I told you to save your bacon fat, and you’re doing it.
Okay, so I guess it’s time to talk about confit. Technically, a confit is a meat cooked in its own fat. So you can see the problem with calling a dish “tomato confit.” (Because of how tomatoes don’t contain fat, and so it would be really hard to cook them in it, since there’s none.) Folks have been taking liberties with the term for awhile now. Some purists object. Obviously, I don’t object that much, since for this recipe, I’m going to confit chicken in bacon fat. It’s not quite the same degree of sacrilege as “tomato confit,” but not technically correct either.
The most popular confit by far is duck confit. It’s not only a delicious dish to make just for its flavor — it’s a preservation technique as well. The French developed duck confit because salt-curing, then cooking and storing it in its own fat preserves the meat, at or around refrigeration temps, for several months. In other words, a good store of confited fall ducks could be put up to get those French country folks through the winter in style. It’s also a primary ingredient in the heaviest dish ever created, cassoulet. Moving on.
Cover the bottom of a casserole dish with kosher salt. Add peppercorns, dried whole peppers and fresh thyme. Then pat dry 4 chicken thighs and place them, flesh side down, on the salt mixture.
Cover with more salt, peppercorns and thyme. This is a dry brine. You’re still using salt to draw moisture out of meat, but without the water solution. Wet brining is a subject for another post. Cover with plastic wrap and refrigerate overnight.
The next day, preheat oven to 225 degrees. Thoroughly rinse salt and spices from thighs, making sure to rinse underneath flaps of skin and in grooves in the meat, then pat dry and set on a paper-towel lined plate. Wash the casserole dish and dry thoroughly.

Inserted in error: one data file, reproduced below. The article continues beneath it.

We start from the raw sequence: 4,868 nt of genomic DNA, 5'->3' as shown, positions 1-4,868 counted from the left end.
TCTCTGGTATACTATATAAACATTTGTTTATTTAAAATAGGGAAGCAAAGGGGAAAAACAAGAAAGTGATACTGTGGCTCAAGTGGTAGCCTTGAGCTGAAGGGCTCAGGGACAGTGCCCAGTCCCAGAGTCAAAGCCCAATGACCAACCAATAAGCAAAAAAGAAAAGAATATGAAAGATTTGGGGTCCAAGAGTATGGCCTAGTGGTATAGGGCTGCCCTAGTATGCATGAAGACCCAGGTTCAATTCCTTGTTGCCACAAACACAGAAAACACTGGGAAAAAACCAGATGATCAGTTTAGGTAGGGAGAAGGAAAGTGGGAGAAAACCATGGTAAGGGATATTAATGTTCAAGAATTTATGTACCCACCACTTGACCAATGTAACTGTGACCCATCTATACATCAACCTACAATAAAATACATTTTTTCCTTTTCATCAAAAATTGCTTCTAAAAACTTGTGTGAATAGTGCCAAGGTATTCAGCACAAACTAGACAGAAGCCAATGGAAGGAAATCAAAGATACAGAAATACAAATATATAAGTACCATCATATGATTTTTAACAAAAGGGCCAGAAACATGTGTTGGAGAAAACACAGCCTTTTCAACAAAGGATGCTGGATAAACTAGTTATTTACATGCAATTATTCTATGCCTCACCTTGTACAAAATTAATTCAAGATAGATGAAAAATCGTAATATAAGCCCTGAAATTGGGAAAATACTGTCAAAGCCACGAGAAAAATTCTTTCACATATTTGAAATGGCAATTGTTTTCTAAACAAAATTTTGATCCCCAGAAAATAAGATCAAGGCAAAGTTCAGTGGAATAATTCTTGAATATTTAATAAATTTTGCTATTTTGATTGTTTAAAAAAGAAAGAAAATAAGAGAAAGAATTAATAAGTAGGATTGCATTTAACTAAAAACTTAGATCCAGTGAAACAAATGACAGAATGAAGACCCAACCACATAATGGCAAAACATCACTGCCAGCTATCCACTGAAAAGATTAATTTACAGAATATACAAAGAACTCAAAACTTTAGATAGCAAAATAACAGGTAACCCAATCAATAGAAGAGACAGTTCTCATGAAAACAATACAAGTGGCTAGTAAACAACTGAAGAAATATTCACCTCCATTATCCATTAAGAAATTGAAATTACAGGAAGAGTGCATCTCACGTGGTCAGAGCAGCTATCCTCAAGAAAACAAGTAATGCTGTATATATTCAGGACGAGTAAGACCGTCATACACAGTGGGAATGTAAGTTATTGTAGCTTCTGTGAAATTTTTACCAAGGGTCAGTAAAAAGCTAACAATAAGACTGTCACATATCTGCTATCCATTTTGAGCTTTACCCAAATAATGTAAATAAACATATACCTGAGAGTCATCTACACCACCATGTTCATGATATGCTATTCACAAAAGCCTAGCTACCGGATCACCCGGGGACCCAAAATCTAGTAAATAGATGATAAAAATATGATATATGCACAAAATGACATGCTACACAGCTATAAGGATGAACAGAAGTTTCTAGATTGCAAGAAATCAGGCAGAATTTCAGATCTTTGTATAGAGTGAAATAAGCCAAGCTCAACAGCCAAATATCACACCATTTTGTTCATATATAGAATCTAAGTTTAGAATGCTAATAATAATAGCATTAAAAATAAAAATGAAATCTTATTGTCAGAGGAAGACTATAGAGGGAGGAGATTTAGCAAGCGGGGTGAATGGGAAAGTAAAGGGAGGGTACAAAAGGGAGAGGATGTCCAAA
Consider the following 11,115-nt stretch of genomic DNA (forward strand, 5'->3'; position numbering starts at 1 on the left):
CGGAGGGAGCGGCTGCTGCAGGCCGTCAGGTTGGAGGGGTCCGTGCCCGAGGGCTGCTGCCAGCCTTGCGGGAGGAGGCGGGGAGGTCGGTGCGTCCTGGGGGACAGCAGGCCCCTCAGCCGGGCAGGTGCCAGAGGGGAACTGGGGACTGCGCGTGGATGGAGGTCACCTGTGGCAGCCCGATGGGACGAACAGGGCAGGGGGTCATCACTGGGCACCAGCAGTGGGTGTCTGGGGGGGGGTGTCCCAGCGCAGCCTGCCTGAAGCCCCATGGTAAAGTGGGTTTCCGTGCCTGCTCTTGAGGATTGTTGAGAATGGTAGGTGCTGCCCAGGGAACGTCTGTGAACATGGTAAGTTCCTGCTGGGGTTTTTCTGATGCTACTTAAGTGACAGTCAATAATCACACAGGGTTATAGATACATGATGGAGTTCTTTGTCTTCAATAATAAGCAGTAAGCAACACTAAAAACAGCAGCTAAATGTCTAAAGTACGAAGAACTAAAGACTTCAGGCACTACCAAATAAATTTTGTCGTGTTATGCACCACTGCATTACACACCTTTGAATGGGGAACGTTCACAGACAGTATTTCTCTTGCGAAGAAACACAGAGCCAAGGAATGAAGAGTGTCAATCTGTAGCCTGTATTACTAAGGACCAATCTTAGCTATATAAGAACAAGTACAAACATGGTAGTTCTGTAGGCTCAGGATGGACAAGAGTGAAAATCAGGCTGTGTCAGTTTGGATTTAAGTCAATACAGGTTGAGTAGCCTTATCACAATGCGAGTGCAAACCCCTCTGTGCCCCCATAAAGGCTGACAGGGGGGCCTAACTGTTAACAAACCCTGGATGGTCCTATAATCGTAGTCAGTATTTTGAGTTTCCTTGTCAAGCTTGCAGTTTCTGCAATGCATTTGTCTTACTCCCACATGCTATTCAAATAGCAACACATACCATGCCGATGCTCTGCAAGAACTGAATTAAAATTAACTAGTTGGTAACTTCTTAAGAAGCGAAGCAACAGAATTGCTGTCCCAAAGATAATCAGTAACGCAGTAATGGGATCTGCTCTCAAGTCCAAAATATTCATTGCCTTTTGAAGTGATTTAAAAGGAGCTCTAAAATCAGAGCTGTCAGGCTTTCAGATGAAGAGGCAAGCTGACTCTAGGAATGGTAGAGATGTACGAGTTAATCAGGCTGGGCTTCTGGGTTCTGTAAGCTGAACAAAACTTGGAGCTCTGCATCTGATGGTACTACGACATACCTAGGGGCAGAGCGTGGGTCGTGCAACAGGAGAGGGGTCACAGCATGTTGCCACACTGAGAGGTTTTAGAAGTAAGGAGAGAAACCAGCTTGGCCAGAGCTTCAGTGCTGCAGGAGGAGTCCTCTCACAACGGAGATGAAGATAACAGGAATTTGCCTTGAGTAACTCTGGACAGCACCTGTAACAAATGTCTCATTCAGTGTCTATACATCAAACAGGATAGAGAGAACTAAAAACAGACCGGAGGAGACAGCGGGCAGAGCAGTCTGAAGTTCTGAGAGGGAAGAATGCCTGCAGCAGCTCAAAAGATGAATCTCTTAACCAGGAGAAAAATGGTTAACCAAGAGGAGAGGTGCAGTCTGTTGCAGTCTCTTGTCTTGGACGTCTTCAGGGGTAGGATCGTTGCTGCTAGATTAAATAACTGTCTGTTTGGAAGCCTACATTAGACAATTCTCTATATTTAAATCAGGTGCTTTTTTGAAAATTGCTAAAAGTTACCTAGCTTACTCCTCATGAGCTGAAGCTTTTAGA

Melt enough bacon fat to cover the bottom of the dish, add to dish, then top with the chicken thighs, flesh side down.
Add four (new) dried peppers, then add more melted bacon fat. You’ll want to completely cover the thighs. If you don’t have enough, you can use plain olive or vegetable oil. In fact, since you’ve salted the chicken and bacon fat is also salty, you might want to cut the bacon fat with vegetable oil to reduce the saltiness. But if you love pretzels, ham and french fries, you’ll probably be cool with the full-on bacon treatment. Carefully transfer to oven and allow the chicken to poach 4-6 hours, until meltingly tender and cooked all the way through. Remove peppers about halfway through.
Meanwhile, in a large saucepan set over medium heat, reduce 1 quart of chicken stock until you have 1 cup. Refrigerate until needed.
This is what 2 quarts reduced to 2 cups (a double batch of what you’ll need to make this recipe) looks like after refrigeration. That’s correct. You will have made chicken jello. We’ll come back to this in a bit.
After 4-6 hours, your confit should look like this. Remove from oven and let cool a few minutes.
Heat a medium saute pan over medium-high heat. Gently remove thighs and place in heated pan, skin side down. Brown.
Turn and brown on flesh side, then transfer to a plate and cover with foil.
Pour off any extra fat in the pan, then return pan to heat and deglaze with 1 cup white wine. Reduce til pan is almost dry.
Grab that chicken reduction and add to pan.
Stir it in until fully incorporated, then remove from heat.
Serve chicken thighs with the sauce, topped with some fresh thyme. Mashed potatoes and tomato salad make nice accompaniments. So it’s not a classic duck confit, but it’s yet another yummy, salty way to use that wonderfully fatty gift-with-purchase that is bacon fat. You’re welcome.